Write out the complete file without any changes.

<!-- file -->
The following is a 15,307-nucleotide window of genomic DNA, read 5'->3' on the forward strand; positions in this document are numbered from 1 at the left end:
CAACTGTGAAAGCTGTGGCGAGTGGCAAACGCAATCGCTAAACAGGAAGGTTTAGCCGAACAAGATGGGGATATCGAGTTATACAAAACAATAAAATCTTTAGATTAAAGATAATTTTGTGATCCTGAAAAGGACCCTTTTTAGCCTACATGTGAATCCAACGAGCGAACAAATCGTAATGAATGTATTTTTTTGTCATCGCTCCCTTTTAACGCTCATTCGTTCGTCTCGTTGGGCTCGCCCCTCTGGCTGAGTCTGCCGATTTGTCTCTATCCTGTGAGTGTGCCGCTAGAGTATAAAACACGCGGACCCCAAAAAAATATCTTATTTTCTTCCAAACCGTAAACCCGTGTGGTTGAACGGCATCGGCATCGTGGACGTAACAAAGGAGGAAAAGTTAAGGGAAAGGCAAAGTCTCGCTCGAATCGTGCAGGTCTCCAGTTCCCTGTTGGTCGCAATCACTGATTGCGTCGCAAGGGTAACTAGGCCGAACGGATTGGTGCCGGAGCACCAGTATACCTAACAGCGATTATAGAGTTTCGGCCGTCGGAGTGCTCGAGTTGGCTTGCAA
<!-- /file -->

The following is a 15,307-nucleotide window of genomic DNA, read 5'->3' on the forward strand; positions in this document are numbered from 1 at the left end:
CAACTGTGAAAGCTGTGGCGAGTGGCAAACGCAATCGCTAAACAGGAAGGTTTAGCCGAACAAGATGGGGATATCGAGTTATACAAAACAATAAAATCTTTAGATTAAAGATAATTTTGTGATCCTGAAAAGGACCCTTTTTAGCCTACATGTGAATCCAACGAGCGAACAAATCGTAATGAATGTATTTTTTTGTCATCGCTCCCTTTTAACGCTCATTCGTTCGTCTCGTTGGGCTCGCCCCTCTGGCTGAGTCTGCCGATTTGTCTCTATCCTGTGAGTGTGCCGCTAGAGTATAAAACACGCGGACCCCAAAAAAATATCTTATTTTCTTCCAAACCGTAAACCCGTGTGGTTGAACGGCATCGGCATCGTGGACGTAACAAAGGAGGAAAAGTTAAGGGAAAGGCAAAGTCTCGCTCGAATCGTGCAGGTCTCCAGTTCCCTGTTGGTCGCAATCACTGATTGCGTCGCAAGGGTAACTAGGCCGAACGGATTGGTGCCGGAGCACCAGTATACCTAACAGCGATTATAGAGTTTCGGCCGTCGGAGTGCTCGAGTTGGCTTGCAA